From Iceland comes the Heimskringla, or world's circle, so named from the first words of the manuscript. From Iceland, too, come the Edda  and the Younger Edda, and all three are full of wild tales of gods and heroes. One of the best known of the Icelandic tales is the saga, or hero story, of Frithiof. The story says that as a child Frithiof played with Ingeborg and learned to love her well; but when they were grown up and he begged her brothers for her hand, they scorned him and drove him away; for he was but a subject, while the father of Ingeborg had been a king. The brothers went to war, and the two lovers met in the temple of Baldur, the god of beauty and truth. For a man to speak with [297] a woman in this temple was looked upon as irreverent to the gods; and in punishment Frithiof was bidden to go to the Orkney Islands and collect a tribute which had long been due. He set off on the dangerous journey in his magic vessel Ellida, which knew his voice and obeyed his word, and after storms at sea and adventures on land he brought back the gold. But much had come to pass while he had been away. His home had been burned by Helgé, Ingeborg's brother, and Ingeborg had become the wife of a king, Sigurd Ring. Frithiof flung the purse of gold in Helgé's face and fled to his ship Ellida. Over the world he wandered, sailing, fighting, winning treasure for his men and fame for himself; but all the time longing eagerly for Ingeborg. At length he felt that he must know whether she was happy, and he made his way as a stranger to the court of King Sigurd Ring. The king begged him to remain as his guest, and henceforth wherever Sigurd and Ingeborg might be, there was Frithiof, caring for them and saving them from danger.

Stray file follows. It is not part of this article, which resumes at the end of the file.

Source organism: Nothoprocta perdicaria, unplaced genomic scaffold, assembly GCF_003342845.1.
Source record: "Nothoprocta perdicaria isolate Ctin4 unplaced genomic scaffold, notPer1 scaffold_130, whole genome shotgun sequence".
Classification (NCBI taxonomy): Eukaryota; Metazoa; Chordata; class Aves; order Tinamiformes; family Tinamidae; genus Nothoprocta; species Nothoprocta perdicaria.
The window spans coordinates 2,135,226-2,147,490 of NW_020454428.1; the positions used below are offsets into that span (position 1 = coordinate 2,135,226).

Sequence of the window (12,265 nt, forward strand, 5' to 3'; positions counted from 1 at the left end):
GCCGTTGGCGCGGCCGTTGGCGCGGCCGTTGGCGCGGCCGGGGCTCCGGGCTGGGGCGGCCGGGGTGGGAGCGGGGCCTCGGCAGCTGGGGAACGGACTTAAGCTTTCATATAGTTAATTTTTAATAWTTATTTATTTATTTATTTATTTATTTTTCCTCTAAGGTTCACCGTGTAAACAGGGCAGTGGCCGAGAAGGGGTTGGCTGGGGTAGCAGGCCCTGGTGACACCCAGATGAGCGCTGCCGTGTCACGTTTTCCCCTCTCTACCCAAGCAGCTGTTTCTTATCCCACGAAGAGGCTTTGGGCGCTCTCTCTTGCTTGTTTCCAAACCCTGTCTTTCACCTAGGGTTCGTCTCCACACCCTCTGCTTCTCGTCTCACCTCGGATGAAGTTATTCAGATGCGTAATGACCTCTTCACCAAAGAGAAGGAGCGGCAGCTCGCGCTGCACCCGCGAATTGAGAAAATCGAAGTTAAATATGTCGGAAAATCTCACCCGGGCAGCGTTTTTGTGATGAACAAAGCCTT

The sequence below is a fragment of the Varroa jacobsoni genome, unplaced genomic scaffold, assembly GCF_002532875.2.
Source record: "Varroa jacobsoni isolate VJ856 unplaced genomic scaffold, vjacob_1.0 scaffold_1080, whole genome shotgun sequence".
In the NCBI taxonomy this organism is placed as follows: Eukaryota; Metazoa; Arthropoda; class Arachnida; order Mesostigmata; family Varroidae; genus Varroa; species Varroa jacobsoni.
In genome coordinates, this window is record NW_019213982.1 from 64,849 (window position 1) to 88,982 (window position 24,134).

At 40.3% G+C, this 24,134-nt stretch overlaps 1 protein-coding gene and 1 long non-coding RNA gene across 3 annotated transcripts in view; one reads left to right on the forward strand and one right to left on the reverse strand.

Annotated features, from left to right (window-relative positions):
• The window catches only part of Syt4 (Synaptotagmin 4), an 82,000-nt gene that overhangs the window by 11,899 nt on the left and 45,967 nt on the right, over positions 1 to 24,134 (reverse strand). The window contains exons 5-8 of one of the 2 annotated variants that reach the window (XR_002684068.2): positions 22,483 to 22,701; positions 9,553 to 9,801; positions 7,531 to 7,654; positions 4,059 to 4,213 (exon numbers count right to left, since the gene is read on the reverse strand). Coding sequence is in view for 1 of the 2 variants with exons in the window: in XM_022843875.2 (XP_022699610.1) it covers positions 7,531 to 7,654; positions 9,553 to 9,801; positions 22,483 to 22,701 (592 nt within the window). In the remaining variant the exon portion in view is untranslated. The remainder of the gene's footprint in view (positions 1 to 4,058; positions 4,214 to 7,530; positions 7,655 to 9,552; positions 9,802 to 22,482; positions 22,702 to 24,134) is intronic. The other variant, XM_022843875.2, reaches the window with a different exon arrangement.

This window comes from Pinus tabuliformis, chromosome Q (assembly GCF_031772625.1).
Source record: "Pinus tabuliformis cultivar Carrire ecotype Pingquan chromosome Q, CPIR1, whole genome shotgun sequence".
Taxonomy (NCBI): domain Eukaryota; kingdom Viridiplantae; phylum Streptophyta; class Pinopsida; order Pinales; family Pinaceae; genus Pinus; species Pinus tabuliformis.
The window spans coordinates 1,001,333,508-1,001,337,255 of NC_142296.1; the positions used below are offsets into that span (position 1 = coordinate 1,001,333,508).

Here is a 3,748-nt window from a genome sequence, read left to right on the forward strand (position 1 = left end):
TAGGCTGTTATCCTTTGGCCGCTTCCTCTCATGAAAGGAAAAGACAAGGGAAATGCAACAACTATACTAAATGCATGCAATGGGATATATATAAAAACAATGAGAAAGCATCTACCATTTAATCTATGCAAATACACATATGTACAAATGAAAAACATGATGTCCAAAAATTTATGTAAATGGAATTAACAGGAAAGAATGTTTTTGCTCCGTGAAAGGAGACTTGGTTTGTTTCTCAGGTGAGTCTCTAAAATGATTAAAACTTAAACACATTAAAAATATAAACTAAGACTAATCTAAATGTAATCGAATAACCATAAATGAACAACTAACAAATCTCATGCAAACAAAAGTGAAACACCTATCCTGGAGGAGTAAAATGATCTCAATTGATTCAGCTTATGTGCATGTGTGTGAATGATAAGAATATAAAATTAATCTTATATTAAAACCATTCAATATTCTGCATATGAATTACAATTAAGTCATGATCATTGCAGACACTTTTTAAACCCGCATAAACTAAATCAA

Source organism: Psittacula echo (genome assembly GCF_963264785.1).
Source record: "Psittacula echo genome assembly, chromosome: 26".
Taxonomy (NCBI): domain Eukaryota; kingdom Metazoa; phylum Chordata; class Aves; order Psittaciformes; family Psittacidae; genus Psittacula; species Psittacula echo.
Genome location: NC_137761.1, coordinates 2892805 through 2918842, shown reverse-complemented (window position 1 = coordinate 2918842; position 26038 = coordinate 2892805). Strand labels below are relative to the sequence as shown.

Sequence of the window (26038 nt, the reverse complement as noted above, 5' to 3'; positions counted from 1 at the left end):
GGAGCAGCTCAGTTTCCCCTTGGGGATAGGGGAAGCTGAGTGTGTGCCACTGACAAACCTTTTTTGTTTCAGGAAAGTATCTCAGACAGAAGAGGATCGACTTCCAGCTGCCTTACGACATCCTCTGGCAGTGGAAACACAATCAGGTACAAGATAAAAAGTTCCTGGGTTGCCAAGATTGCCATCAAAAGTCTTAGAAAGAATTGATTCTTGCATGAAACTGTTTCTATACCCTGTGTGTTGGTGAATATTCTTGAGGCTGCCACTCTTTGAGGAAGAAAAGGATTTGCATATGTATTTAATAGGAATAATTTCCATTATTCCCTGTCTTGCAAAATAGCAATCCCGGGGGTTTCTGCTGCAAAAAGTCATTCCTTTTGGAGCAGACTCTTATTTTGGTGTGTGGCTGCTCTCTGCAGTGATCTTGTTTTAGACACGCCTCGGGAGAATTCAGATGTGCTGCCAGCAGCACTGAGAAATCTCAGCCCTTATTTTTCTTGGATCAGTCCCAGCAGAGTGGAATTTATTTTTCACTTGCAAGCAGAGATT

King Sigurd was an old man, and when the time of his death drew near, he called Frithiof to his side. "I have known you from the first," he said. "I have tested you and found you ever as true as you were brave. In a [298] little while Ingeborg shall be your own. Love her well and care for my child, who is to be king in my stead." So it was that Frithiof gained the beautiful Ingeborg for his wife. He guarded the kingdom until the child was of an age to govern it; then he went away with Ingeborg to a kingdom of his own which he had won in battle.